Following the recent incident of an Uber employee writing about how badly her complaints of sexual harassment at the company were received by the top management, we cannot help but wonder whether guidelines against sexual harassment are taken seriously by Indian startups.
“I was just sitting at my desk and trying to get through the ton of work that needed to be finished when I felt a hot breath over my shoulder. I was caged to my desk as my colleague’s chest pressed hard against my back, with his arms boxing me right in. The feeling was nauseating. From sexual innuendos to lewd remarks and off-handed comments, it was just too much.
What started out as passing compliments soon became suggestive remarks and pushes towards dates, which made me uncomfortable. Like any woman facing the incident, my first instinct was to report it. That, however, only led to my being ostracised by the whole team; considering that it was a team of men, the ‘bro-code’ was pretty strong.
This included excluding me from team discussions and statements like “We are being friendly, not sexually assaulting” being made. And the list is endless. It was like being a part of my own series of Mad Men.”
This isn’t an isolated incident. Such cases are not only seen in large corporations, but even in startups. And many believe that this is even more so in the case of organisations with more casual workplaces. Data suggests that the more casual the workplace, the more difficult it gets for employees to identify and protect themselves against gendered harassment.
A post in Quora says:
Every organisation by law has a sexual harassment policy in place and follows the Vishakha Guidelines. The Sexual Harassment of Women at Workplace (Prevention, Prohibition and Redressal) Act, 2013, received the assent of the President in 2013 and came into force in December that year.
The statute had superseded the Vishakha Guidelines for the prevention of sexual harassment. The Act clearly defines the duties of the employer and the process and methodology to be followed in the case of a complaint of sexual harassment, and mandates the formation of an internal complaints committee (ICC) to look into sexual harassment complaints.
While the enforcement has improved organisational compliance, according to a study by FICCI and EY, 36 percent of Indian companies and 25 percent of multinational corporations in India are not compliant with the Act.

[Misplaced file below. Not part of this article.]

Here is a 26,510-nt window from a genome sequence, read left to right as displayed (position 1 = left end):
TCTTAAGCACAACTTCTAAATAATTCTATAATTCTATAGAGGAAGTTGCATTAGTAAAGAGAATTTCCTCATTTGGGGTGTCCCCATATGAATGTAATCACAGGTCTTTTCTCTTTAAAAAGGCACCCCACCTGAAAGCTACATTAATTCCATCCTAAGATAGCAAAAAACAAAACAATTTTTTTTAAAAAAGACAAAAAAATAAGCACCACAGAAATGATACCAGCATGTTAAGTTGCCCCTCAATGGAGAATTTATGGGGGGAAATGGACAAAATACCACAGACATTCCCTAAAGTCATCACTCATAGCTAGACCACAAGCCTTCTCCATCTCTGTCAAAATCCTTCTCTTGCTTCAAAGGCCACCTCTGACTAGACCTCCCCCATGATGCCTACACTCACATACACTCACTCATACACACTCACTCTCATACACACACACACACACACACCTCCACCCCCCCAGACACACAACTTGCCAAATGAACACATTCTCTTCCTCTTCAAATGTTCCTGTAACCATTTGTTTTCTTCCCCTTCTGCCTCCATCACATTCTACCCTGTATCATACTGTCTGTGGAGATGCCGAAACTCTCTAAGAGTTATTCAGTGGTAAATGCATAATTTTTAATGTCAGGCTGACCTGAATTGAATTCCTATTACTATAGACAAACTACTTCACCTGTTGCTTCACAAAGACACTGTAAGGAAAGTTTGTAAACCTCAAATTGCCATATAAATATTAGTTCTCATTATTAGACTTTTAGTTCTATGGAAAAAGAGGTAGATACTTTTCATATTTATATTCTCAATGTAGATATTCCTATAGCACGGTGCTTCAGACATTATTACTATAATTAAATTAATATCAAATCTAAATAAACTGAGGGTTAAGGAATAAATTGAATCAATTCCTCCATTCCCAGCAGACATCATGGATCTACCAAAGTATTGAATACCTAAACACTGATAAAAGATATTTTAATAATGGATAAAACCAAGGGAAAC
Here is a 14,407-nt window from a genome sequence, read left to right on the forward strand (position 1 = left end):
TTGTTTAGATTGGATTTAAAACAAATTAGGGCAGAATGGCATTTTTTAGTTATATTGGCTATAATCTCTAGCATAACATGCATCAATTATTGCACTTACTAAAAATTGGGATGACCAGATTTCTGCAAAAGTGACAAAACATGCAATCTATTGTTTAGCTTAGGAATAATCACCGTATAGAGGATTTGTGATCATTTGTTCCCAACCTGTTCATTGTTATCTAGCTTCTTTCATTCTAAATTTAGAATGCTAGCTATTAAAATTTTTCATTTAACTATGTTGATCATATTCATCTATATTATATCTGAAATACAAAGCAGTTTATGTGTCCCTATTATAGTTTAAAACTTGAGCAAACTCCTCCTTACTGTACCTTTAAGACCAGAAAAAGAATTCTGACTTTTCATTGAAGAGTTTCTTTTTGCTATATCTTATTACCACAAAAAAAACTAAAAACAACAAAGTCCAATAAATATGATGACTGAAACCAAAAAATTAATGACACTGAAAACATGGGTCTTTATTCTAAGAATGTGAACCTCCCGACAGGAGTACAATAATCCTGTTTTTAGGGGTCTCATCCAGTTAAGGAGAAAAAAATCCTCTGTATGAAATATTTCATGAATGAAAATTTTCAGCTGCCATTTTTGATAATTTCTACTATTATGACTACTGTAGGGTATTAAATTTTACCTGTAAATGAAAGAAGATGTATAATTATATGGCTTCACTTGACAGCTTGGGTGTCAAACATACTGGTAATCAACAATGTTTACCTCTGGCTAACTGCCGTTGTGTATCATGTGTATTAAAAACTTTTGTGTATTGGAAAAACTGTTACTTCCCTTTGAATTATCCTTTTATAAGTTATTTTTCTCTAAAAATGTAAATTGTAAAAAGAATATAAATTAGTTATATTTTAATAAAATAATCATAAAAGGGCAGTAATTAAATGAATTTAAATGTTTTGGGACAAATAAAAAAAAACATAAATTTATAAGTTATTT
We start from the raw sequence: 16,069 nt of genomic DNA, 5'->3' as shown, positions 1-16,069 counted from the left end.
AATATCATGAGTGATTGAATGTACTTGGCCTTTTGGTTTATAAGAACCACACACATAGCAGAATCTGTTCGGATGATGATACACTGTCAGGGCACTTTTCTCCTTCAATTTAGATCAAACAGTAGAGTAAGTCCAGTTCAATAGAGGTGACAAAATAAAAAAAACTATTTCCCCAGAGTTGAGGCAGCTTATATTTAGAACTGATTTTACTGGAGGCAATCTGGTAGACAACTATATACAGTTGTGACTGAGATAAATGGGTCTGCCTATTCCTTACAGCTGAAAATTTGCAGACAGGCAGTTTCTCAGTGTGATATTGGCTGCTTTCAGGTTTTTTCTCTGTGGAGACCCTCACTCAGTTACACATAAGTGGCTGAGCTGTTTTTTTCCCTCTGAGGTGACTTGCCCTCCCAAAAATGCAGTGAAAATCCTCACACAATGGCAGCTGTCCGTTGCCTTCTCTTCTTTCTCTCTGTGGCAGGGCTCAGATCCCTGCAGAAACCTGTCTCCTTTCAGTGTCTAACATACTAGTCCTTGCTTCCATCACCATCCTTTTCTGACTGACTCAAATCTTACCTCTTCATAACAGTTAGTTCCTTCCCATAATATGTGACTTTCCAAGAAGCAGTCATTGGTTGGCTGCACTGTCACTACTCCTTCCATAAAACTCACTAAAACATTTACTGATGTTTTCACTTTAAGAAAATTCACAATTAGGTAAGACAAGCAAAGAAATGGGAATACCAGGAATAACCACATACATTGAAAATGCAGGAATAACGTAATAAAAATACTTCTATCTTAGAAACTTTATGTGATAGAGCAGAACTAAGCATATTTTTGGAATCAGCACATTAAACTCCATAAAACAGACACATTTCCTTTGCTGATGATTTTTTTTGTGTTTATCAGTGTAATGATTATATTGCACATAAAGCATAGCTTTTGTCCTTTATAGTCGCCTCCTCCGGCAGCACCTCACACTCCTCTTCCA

A woman employee who has worked for a few e-commerce startups in Benglauru, on the condition of anonymity, says,
“We didn’t have any fixed mandate or guidelines shared with us. Everyone was friendly and knew about it, but there wasn’t anything formalised.”
And even in many cases where the rules and guidelines have been formalised, they are just on paper. A top HR executive in the startup ecosystem believes that in many cases, the compliances and committees come in as just a rule on paper and not in spirit.
Citing one particular incident, he said that when an employee complained about a case of sexual harassment, the internal sexual harassment team actually discouraged the woman and asked her to deal with it offline.
Another employee of a leading tech startup in Bengaluru, on condition of anonymity, said that even if there are policies and rules, they aren’t sure whether the message that sexual harassment is illegal and won’t be tolerated under any circumstances has been heard loud and clear.
“I am not sure if I can trust discussing this internally with anyone,” she said.
However, there are a few startups that follow the guidelines fairly stringently. T.N. Hari, HR Head at BigBasket, believes that creating a harassment-free workplace, particularly with respect to sexual harassment, is not just good for business, it is required by the law of the land.
He adds that companies that do not take this seriously do not fully comprehend the extent of the risk that they are taking. Preventive policies and redressal mechanisms are like insurance. You do not realise how important they are till there is an incident. And when there is an incident, the collateral damage to business and reputation can be unimaginable.
He says that at BigBasket, they are deeply committed to creating a harassment-free workplace, and have taken all the right measures to execute that to a 'T', including retaining an external expert to advise them and be a part of investigations.
“Every complaint is followed by swift investigation and action. We have let go of very senior people without the slightest hesitation. Continuous education is an important component of prevention,” he says.
The larger issue here is the fact that fewer people come out and discuss cases of sexual harassment at workplaces, because they believe that they will not be taken seriously. Another employee working for a new-age company, said,
“I tried to keep a low profile. It felt safer that way; talking about sexual harassment openly would only have brought more attention my way. And the incident wouldn’t have been resolved, it would have only become worse. I simply would have been isolated and made to feel worse about myself. It would have been career suicide.”
Maybe it is time startups begin to invest time in training their employees and managers on these guidelines makes a difference.
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